News tagged with drug discovery

Related topics: protein · drug · molecules · compounds · new drugs

Open-source drug discovery a success

In what is being called the first-ever test of open-source drug-discovery, researchers from around the world have successfully identified compounds to pursue in treating and preventing parasite-borne illnesses such as malaria ...

Jul 28, 2016
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Illuminating the broad spectrum of disease

In a paper published in Nature Biotechnology, researchers from the Broad Institute of MIT and Harvard and the Dana-Farber Cancer Institute describe a new method that dramatically simplifies an arduous experimental process ...

Feb 29, 2016
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Biggest database for cancer drug discovery goes 3-D

The world's largest database for cancer drug discovery has been revolutionised by adding 3D structures of faulty proteins and maps of cancer's communication networks, according to Cancer Research UK-funded research published ...

Jan 04, 2016
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Drug discovery

In the fields of medicine, biotechnology and pharmacology, drug discovery is the process by which drugs are discovered and/or designed.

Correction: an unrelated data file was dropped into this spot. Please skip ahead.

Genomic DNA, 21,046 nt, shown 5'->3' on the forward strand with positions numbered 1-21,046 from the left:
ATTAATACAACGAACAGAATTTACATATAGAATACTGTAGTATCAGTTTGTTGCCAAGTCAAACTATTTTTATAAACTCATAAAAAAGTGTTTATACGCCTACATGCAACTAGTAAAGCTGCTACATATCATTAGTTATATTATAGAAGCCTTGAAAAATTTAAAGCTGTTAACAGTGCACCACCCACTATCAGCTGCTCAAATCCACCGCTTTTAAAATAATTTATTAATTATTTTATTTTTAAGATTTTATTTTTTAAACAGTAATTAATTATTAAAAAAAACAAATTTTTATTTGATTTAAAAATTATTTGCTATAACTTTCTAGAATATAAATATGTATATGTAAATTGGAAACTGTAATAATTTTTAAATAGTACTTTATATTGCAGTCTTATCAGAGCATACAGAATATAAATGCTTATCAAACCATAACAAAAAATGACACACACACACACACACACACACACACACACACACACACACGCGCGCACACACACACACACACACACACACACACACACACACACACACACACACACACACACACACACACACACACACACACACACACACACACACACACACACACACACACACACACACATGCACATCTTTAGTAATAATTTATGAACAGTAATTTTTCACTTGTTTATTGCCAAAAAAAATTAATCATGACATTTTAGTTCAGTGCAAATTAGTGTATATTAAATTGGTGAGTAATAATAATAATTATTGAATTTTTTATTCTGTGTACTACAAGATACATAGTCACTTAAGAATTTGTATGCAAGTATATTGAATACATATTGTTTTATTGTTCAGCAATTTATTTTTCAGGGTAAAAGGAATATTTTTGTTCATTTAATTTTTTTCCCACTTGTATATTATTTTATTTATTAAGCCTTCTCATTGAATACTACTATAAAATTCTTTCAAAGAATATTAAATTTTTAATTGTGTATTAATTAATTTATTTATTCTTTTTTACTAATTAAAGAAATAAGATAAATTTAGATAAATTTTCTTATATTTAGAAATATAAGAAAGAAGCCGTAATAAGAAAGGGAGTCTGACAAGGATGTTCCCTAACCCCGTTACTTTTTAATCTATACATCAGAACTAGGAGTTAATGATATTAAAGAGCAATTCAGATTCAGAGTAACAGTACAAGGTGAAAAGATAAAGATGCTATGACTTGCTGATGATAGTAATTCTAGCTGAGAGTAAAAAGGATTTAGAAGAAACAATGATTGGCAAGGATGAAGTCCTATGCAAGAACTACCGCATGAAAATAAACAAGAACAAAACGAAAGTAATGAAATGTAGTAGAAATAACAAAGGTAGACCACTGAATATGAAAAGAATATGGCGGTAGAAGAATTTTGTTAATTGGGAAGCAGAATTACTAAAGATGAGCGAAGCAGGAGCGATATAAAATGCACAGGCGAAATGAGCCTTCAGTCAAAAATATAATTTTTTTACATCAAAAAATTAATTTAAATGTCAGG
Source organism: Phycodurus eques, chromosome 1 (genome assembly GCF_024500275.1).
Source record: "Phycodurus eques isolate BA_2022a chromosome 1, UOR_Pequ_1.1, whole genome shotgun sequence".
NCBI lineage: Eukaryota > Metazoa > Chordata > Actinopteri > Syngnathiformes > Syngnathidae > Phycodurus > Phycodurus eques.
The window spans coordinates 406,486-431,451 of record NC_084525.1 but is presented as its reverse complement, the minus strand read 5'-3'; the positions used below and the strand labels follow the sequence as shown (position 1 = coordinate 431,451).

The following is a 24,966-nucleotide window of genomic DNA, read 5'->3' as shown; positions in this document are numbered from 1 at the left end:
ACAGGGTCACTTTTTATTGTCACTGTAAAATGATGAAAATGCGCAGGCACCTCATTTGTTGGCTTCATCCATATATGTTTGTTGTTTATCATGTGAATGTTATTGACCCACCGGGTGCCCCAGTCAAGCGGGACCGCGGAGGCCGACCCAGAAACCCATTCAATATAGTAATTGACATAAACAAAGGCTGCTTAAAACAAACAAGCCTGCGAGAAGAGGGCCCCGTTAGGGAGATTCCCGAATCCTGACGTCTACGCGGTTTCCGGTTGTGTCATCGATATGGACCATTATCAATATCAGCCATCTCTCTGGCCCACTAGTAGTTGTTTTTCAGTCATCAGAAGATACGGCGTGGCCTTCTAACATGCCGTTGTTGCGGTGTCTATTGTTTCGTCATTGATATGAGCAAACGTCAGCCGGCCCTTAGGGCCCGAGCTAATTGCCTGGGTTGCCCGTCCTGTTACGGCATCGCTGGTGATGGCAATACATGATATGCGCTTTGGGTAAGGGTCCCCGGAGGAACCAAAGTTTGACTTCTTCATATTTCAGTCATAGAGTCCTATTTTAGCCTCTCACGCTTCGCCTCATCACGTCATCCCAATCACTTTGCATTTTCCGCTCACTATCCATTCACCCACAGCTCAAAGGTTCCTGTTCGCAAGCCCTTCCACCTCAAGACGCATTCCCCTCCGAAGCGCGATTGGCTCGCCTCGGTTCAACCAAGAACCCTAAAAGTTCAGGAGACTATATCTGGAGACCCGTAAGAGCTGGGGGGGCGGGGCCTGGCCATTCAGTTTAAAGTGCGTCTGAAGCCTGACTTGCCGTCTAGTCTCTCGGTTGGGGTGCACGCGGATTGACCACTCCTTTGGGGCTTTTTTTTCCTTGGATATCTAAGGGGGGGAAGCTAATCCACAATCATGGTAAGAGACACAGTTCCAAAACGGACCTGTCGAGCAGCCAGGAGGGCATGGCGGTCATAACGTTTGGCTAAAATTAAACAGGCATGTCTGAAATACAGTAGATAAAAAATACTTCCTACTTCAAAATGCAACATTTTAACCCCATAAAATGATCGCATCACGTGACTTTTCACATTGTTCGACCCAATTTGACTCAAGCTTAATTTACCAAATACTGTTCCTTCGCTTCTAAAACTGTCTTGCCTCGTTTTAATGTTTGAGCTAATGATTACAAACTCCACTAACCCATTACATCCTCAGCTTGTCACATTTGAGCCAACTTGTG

In the past most drugs have been discovered either by identifying the active ingredient from traditional remedies or by serendipitous discovery. A new approach has been to understand how disease and infection are controlled at the molecular and physiological level and to target specific entities based on this knowledge.

The process of drug discovery involves the identification of candidates, synthesis, characterization, screening, and assays for therapeutic efficacy. Once a compound has shown its value in these tests, it will begin the process of drug development prior to clinical trials.

Despite advances in technology and understanding of biological systems, drug discovery is still a lengthy, "expensive, difficult, and inefficient process" with low rate of new therapeutic discovery. Information on the human genome, its sequence and what it encodes has been hailed as a potential windfall for drug discovery, promising to virtually eliminate the bottleneck in therapeutic targets that has been one limiting factor on the rate of therapeutic discovery.[citation needed] However, data indicates that "new targets" as opposed to "established targets" are more prone to drug discovery project failure in general[citation needed] This data corroborates some thinking underlying a pharmaceutical industry trend beginning at the turn of the twenty-first century and continuing today which finds more risk aversion in target selection among multi-national pharmaceutical companies.[citation needed]

This text uses material from Wikipedia, licensed under CC BY-SA

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